iperf -s -B -u -f m -i 1 -p 5002 -O -X eth0.101

The two new flags are there, along with our SSM multicast group (and new port). The -O flag sets the SSM source and -X tells iperf to use a particular interface. I’m not sure -X is new, but I’ve never used it before – so let’s say it is.

If it’s working, we’ll see a 10Mbit/s SSM stream turn up on the listener.

12 thoughts on “Source Specific Multicast with iperf”

  1. FYI, I just added SSM support into iperf2 for linux. (FreeBSD, Windows and OS X is in the plans.)

    The cli is a bit different as -X is already used. -H is used for the source instead of -X. Also, the device (or interface) is part of the -B per % This should suppport both ipv6 and ipv4.


    [rjmcmahon@rjm-fedora iperf2-code]$ src/iperf -s -V -u -B ff1e::1%eno1 -H 2001:db8:0:f102::2
    Server listening on UDP port 5001
    Binding to local address ff1e::1
    Joining multicast (S,G)=2001:db8:0:f102::2,ff1e::1 w/iface eno1
    Receiving 1470 byte datagrams
    UDP buffer size: 208 KByte (default)

    [rjmcmahon@rjm-fedora iperf2-code]src/iperf -s -u -B -H
    Server listening on UDP port 5001
    Binding to local address
    Joining multicast (S,G)=, w/iface eno1
    Receiving 1470 byte datagrams
    UDP buffer size: 208 KByte (default)


    1. Hi Santosh,

      With multicast, you typically send from a unicast address (such as to a multicast group address, such as The example range you have given isn’t an SSM range (that’s – so you can just use normal iperf to send your traffic:

      iperf -c -u -b 10m -f m -i 1 -t -1 -T 32

      What that will do is source a stream of traffic (10mbit/s UDP) to the group. Anyone who listens or attempts to join that group successfully will get a copy.

      On a listening machine (or even the same machine, but that’s a bit pointless), you run:

      iperf -s -B -u -f m -i 1

      And if it’s working, you will get the traffic that is being sent.

      Good luck!

  2. hi James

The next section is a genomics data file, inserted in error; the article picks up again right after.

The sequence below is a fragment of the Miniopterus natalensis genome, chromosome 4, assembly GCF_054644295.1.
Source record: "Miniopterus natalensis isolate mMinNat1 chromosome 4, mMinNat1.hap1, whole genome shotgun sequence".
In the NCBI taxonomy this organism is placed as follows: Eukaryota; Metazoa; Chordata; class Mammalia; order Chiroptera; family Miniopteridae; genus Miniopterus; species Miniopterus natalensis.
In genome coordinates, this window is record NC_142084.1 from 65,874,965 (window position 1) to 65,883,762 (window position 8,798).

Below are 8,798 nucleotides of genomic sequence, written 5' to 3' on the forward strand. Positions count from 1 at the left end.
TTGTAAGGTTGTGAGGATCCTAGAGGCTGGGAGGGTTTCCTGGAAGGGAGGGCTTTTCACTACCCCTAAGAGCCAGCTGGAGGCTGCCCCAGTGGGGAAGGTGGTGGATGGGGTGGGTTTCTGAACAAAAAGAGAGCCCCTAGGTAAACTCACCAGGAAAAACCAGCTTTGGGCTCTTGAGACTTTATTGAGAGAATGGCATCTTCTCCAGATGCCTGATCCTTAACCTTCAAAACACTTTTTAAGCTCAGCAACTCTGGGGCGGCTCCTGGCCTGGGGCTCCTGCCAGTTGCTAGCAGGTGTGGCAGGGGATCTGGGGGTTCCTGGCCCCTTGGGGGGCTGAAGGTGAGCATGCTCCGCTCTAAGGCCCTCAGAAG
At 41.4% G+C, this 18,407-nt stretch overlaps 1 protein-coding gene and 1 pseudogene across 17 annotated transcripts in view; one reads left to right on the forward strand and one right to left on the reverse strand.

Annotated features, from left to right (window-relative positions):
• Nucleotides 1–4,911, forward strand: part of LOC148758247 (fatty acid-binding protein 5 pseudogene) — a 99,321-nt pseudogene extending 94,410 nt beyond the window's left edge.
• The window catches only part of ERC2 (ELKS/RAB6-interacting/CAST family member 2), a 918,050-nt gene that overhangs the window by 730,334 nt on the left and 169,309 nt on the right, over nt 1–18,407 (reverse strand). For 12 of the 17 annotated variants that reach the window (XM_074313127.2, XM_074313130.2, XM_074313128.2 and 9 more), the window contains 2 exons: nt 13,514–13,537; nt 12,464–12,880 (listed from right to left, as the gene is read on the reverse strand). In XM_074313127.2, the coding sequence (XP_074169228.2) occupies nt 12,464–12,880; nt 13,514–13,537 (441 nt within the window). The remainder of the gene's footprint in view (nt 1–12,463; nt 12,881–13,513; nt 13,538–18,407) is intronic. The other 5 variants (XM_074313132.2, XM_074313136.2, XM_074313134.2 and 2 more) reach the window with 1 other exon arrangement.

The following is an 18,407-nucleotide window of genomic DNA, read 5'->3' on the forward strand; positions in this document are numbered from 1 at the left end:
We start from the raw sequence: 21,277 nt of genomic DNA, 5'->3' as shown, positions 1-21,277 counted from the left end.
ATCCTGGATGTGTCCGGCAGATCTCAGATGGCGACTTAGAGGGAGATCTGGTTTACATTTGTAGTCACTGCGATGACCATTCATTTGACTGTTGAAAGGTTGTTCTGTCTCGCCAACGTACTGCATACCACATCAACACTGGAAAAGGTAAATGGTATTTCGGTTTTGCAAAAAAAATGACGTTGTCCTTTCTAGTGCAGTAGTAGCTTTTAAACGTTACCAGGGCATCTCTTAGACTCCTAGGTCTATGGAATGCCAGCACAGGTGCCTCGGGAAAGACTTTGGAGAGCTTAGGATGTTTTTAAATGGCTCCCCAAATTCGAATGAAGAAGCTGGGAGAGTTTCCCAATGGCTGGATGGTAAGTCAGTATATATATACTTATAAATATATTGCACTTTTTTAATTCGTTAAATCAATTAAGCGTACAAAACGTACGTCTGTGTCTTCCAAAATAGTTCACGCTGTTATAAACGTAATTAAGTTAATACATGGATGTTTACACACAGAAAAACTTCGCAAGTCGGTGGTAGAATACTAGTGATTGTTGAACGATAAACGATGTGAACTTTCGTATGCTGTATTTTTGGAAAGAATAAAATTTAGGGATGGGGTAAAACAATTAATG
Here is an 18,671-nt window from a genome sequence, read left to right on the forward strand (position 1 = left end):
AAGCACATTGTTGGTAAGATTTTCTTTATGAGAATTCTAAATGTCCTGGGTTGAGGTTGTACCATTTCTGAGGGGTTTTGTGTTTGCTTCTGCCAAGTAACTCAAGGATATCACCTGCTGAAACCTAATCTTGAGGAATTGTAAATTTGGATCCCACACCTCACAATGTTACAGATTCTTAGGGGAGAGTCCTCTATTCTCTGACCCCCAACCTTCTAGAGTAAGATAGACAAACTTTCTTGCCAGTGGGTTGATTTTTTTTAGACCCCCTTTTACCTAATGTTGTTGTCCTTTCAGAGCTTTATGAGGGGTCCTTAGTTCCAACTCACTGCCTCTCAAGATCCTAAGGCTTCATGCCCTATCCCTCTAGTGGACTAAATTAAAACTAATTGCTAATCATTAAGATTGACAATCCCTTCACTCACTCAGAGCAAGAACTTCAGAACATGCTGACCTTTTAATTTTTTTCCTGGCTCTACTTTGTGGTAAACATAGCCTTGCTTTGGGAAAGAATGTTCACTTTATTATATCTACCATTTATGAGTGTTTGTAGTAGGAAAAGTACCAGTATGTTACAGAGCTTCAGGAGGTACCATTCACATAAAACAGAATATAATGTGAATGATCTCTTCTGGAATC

i am using iperf to send multicast traffic , but i failed , iperf should send mebership report right ? but it is not sending .

    using : iperf -s -B -u -f m -i 1 -p 5002 -O -X eth0.101
    iperf -c -u -b 10m -f m -i 1 -t -1 -T 32 -p 5002
    and one more thing 2.0.12 version there is no -O and -X options

    1. The membership report will come from the listener, to its local PIM router. You need to use the specific version of multicast enabled iperf I was using to have those flags, or see the version Robert McMahon was mentioning in an earlier comment.

      1. Hi James,

        thanks for your quick response,
        Robert mentioned “It’s in iperf 2.0.11a which is the working version of 2.0.11. We’ll release 2.0.11 ” but i am using 2.0.12 still those option are not present.

  3. Hi James,

    I am using iperf 2.0.10 / 2.0.12, it is ruining on linux in server mode , same version running client mode (2.0.10/2.0.12) on windows system.
    i am facing Lost/Total Datagrams huge packets, i suspecting mostly wrong data.
    but issue is not seen if we use 2.0.5. can you please help to resolve this issue, sharing logs below.
    can some one help me how to resolve this issue ?

    # output
    ## AP3890:/# iperf -s -u -B -p 42000 -i 10
    ## Server listening on UDP port 42000
    Binding to local address
    Receiving 1470 byte datagrams
    UDP buffer size: 2.00 MByte (default)
    [ 3] local port 42000 connected with port 52766
    [ ID] Interval Transfer Bandwidth Jitter Lost/Total Datagrams
    [ 3] 0.0-10.0 sec 73.2 KBytes 60.0 Kbits/sec 177.121 ms 107374182400/ 0 (7.1e-314%)
    [ 3] 0.00-10.00 sec 26 datagrams received out-of-order
    [ 3] 10.0-20.0 sec 109 KBytes 89.4 Kbits/sec 144.005 ms 163208757248/ 0 (7.1e-314%)
    [ 3] 10.00-20.00 sec 38 datagrams received out-of-order
    [ 3] 0.0-25.2 sec 256 KBytes 83.1 Kbits/sec 139.268 ms 3831110828746/4635333072020149271 (7.1e-314%)
    [ 3] 0.00-25.19 sec 68 datagrams received out-of-order
    [ 3] WARNING: ack of last datagram failed after 10 tries.